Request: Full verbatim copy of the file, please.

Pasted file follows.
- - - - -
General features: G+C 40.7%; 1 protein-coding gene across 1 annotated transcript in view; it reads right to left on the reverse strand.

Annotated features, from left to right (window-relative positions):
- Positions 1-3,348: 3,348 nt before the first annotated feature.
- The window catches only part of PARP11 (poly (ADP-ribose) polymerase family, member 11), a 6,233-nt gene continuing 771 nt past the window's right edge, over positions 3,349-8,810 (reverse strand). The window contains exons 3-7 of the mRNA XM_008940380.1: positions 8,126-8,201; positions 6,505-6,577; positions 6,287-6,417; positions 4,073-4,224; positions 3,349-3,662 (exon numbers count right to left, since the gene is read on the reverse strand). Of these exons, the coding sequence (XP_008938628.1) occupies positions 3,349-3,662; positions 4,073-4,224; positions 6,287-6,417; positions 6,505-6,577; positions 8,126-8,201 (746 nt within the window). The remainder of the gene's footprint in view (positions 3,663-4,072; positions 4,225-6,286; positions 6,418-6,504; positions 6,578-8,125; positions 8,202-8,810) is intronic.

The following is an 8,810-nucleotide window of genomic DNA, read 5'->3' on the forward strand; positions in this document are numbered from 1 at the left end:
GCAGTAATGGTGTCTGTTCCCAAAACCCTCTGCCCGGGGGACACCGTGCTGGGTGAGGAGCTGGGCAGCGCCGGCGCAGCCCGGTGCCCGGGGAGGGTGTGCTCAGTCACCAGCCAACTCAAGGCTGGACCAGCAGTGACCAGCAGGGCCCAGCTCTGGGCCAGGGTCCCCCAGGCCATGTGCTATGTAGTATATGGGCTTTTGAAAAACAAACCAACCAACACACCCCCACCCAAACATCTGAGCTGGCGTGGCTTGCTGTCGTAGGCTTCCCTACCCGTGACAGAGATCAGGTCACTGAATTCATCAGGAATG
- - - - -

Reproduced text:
General features: G+C 40.7%; 1 protein-coding gene across 1 annotated transcript in view; it reads right to left on the reverse strand.

Annotated features, from left to right (window-relative positions):
- Positions 1-3,348: 3,348 nt before the first annotated feature.
- The window catches only part of PARP11 (poly (ADP-ribose) polymerase family, member 11), a 6,233-nt gene continuing 771 nt past the window's right edge, over positions 3,349-8,810 (reverse strand). The window contains exons 3-7 of the mRNA XM_008940380.1: positions 8,126-8,201; positions 6,505-6,577; positions 6,287-6,417; positions 4,073-4,224; positions 3,349-3,662 (exon numbers count right to left, since the gene is read on the reverse strand). Of these exons, the coding sequence (XP_008938628.1) occupies positions 3,349-3,662; positions 4,073-4,224; positions 6,287-6,417; positions 6,505-6,577; positions 8,126-8,201 (746 nt within the window). The remainder of the gene's footprint in view (positions 3,663-4,072; positions 4,225-6,286; positions 6,418-6,504; positions 6,578-8,125; positions 8,202-8,810) is intronic.

The following is an 8,810-nucleotide window of genomic DNA, read 5'->3' on the forward strand; positions in this document are numbered from 1 at the left end:
GCAGTAATGGTGTCTGTTCCCAAAACCCTCTGCCCGGGGGACACCGTGCTGGGTGAGGAGCTGGGCAGCGCCGGCGCAGCCCGGTGCCCGGGGAGGGTGTGCTCAGTCACCAGCCAACTCAAGGCTGGACCAGCAGTGACCAGCAGGGCCCAGCTCTGGGCCAGGGTCCCCCAGGCCATGTGCTATGTAGTATATGGGCTTTTGAAAAACAAACCAACCAACACACCCCCACCCAAACATCTGAGCTGGCGTGGCTTGCTGTCGTAGGCTTCCCTACCCGTGACAGAGATCAGGTCACTGAATTCATCAGGAATG